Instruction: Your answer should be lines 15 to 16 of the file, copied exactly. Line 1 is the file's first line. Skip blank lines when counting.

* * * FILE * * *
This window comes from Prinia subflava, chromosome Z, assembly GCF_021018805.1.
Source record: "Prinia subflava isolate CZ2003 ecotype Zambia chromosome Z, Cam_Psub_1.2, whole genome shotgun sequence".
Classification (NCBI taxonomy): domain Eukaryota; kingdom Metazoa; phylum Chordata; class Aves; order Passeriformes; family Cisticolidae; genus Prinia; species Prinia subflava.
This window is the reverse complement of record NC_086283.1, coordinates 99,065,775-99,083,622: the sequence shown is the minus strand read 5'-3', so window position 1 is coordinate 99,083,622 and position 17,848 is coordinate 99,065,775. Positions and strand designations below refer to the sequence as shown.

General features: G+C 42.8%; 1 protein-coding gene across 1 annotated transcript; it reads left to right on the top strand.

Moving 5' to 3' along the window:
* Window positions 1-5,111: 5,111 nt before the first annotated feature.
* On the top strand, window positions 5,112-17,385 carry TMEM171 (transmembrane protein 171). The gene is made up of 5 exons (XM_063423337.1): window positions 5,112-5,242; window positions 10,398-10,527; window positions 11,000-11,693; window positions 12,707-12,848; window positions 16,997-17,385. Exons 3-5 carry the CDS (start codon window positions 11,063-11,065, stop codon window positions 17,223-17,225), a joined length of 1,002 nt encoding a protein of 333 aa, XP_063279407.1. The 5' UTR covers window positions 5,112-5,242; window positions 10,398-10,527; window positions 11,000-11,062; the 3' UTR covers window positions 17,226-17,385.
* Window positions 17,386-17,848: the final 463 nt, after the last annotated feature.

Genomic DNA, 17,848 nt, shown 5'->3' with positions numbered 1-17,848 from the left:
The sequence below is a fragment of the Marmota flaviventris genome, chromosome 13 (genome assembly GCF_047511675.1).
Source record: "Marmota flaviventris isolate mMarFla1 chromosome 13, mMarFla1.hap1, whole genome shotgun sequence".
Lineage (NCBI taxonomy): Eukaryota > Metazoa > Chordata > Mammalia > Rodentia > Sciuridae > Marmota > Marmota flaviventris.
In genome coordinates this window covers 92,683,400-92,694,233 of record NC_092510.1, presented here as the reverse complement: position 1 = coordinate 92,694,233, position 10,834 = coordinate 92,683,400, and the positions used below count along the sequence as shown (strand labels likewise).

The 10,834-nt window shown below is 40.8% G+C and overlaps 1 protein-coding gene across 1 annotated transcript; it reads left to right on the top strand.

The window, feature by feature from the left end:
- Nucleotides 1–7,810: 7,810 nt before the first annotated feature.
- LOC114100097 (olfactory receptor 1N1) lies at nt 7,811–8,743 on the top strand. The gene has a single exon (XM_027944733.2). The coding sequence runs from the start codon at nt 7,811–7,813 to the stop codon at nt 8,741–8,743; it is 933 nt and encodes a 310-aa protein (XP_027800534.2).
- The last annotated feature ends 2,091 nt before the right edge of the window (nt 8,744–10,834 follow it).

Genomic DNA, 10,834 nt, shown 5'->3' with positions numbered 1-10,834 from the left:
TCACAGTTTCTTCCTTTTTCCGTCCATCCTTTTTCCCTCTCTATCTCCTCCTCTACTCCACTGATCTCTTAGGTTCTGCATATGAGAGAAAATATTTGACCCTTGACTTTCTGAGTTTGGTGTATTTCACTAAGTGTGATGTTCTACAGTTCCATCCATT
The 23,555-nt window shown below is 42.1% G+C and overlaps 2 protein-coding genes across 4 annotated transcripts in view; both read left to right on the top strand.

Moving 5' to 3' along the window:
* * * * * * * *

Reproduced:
The 10,834-nt window shown below is 40.8% G+C and overlaps 1 protein-coding gene across 1 annotated transcript; it reads left to right on the top strand.

The window, feature by feature from the left end: